Anyone been or known 100% deaf to become hearing?

I’ve just watched another “This person deaf since birth hearing for the first time”. While it’s very touching, it seems like some information is missing or not precisely true.

In this one, the woman refers to the person talking to her as sounding “high pitched” - if you have NEVER heard anything in your life, how would you know what high vs. low pitches sound like? Isn’t that a little like a person who has been completely blind their whole lives suddenly seeing and accurately saying that something looks a little light or dark? A little more yellow than blue?

If someone has been entirely unable to hear anything their whole lives long, when they ARE able to hear, it seems to me they would have a period of adjustment during which their brain would have to learn how to process sound and they would have to learn how to interpret it.

Does anyone here have any direct experience with this?

I lost my hearing twice for extended periods due to cerumen impaction. The first time I was so young I simply taught myself to read lips; no one figured out I couldn’t hear anything at all for at least a couple of years, we think.

Hearing something (again) for the first time on both occasions of restoration was a completely overwhelming experience, so intense that I find it nearly overwhelming just thinking about it. My reaction to the video was instantly so.

Yes, there is a period of adjustment, but it doesn’t take as long as you might think. You learn very quickly, because you are immersed in this unbelievably astonishingly rich environment, what sounds are made by what things, and your body adjusts rapidly to using sounds to determine locations.

I realize my situation is different from the one in the linked video, but there ya go.

Research Helen Keller.

Gawd bless the NHS.

Helen Keller was not deaf from birth and did not, as far as I know, regain her hearing.

Helen Keller was not deaf from birth and did not regain her hearing.

She would possibly have had a notion of pitch from having felt vibrations from lower frequency sound all her life. She may be experiencing an odd sensation being able to hear sounds well whilst simultaneously feeling them at the upper limit of what can be felt, and being surprised at how much is audible in this range. All pure speculation on my part.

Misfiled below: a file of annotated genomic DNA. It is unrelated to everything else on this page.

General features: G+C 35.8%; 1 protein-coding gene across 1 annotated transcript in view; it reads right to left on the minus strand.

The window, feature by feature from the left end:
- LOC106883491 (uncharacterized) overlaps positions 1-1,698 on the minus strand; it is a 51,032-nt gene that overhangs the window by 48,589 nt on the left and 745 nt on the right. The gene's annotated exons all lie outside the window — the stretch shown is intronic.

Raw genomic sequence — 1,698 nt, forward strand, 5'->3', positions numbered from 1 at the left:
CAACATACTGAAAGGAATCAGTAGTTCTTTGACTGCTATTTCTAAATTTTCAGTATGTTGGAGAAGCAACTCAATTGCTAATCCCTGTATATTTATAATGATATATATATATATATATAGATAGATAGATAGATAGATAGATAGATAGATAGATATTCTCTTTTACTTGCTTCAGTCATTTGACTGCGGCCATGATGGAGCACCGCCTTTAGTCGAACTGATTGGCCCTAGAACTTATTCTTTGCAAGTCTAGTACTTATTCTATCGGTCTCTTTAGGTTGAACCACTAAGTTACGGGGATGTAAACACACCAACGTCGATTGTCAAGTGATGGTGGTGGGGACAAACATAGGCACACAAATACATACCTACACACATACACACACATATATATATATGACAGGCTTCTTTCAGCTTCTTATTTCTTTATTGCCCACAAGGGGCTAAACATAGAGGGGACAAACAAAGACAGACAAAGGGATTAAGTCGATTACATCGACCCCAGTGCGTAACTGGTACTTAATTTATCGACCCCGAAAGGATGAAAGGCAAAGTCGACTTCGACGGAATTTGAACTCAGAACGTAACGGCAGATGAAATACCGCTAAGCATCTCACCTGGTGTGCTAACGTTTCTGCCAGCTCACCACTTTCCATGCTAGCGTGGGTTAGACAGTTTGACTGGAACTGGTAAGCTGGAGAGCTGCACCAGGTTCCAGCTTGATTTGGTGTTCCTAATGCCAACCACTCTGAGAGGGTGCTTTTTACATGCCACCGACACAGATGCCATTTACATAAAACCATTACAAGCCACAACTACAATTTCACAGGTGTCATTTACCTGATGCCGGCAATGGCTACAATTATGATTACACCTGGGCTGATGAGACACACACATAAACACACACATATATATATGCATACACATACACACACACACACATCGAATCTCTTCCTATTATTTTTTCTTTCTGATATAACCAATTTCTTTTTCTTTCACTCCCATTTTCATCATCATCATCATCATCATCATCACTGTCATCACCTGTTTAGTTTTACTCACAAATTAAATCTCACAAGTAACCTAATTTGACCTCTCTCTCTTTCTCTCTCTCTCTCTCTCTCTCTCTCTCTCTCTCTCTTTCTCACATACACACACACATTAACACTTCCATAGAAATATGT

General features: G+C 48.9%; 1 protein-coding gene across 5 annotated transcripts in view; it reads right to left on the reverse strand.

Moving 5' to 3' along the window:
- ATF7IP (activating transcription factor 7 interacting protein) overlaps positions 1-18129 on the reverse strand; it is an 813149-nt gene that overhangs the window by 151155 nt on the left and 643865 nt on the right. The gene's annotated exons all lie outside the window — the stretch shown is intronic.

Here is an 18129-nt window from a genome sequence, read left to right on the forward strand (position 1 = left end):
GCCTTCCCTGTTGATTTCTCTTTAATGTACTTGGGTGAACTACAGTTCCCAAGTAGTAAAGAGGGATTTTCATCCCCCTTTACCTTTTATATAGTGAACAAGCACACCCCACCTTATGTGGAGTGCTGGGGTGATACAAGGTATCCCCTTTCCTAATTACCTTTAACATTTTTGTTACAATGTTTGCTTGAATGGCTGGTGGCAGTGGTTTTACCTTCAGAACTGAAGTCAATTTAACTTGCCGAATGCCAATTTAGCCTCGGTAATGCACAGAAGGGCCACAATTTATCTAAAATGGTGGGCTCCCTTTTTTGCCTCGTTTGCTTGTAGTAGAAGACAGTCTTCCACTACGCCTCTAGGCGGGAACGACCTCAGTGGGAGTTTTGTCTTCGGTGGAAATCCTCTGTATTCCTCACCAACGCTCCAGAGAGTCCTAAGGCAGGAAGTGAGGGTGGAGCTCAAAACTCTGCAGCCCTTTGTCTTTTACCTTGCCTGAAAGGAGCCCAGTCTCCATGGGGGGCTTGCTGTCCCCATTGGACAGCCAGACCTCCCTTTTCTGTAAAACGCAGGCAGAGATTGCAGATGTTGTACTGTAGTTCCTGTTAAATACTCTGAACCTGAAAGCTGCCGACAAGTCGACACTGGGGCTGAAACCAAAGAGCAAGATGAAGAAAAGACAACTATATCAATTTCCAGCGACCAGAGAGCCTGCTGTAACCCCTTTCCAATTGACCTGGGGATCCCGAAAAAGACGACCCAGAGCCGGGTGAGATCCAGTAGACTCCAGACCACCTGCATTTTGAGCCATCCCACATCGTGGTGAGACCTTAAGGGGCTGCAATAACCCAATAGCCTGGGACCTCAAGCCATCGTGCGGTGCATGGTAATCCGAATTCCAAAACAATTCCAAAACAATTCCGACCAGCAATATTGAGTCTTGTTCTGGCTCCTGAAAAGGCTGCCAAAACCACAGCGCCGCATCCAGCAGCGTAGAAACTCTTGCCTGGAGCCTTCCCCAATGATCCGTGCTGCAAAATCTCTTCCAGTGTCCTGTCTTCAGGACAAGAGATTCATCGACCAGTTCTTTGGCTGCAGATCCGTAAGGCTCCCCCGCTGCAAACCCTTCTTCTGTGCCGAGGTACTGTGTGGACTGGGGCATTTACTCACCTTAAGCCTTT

Interview with the lady begins at 0:54, before then explains who filmed it and why:

It is unfathomable to me how she and other people who are 100% deaf from birth ever learn to speak. Really remarkable, I can’t even wrap my head around how its done.

It is suggested that people with cochlear implants do not hear what hearing people qualitatively hear. IIRC it’s more “robotic,” as told by people who went hearing>deaf>hearing with implant. The pitch range isn’t the same

There are people in the deaf community who vehemently oppose surgery like this. Blind people aren’t nearly as extreme, but then the surgical treatments are even less developed.

I might not wrap my head around specifically how they learn to speak, but I’m not surprised that it’s possible. There are blind people who can navigate, ride bikes, whatever.

She most likely heard before with hearing aids…but they didn’t get her into the hard of hearing range…20 years ago only people who had VERY little to no residual hearing got CIs…but nowadays people who get some benefit from HAs are being implanted

Just watched this lady on the telly hearing for the first time. What struck me was her speech. Despite not being able to hear, her ‘accent’ was indistinguishable from any other person from the same city/location.

How does that happen?

I stand corrected.

WAG, but she’ll have learned to position the shape of her mouth and tongue to correspond to visual signals and feedback from her family and friends. It’s likely that that her vowel sounds and whatnot will tend towards theirs.

She’s got working vocal chords, so I suppose she could feel the vibrational difference between low and high pitches through her skull, etc and then it’s not so much of a mystery when her ears start working.

Helen Keller could feel music though. This is an astonishing letter she wrote to the New York Symphony Orchestra in 1924 http://www.lettersofnote.com/2014/03/my-heart-almost-stood-still.html

Similarly, we had a deaf player in my World of Warcraft guild several years ago; he was a fan of heavy metal, and even had particular bands that he preferred.

(Hijack: We required all players except him to have and use a particular audio communication program to participate in big group raids. :smiley: This was used so the group leader could give a run-down of each big battle that was about to happen, and give instructions on the fly during the fight. This guy was good enough that we trusted him to pay attention to what was going on, his position was that of a damage dealer so that’s usually less requiring of direct commands to the player by the group leader to do something specific, and I was a fast enough typist that during the initial “OK, this is what we’re gonna do” talk from the leader summary of the upcoming battle, I’d just transcribe it quickly into the group chat.)

My wife was a teacher of the deaf. She agrees with the pitch=vibration sensation.

It takes years and years of training. Some never progress nearly as much as the woman in the video.

When I worked with deaf kids, a couple of them had a habit of calling out, starting at the their lowest pitch and gliding up to their highest. They had no idea how loud they were, or how ear-splitting at the high end, but they could obviously feel the vibration in their bodies from what they were doing.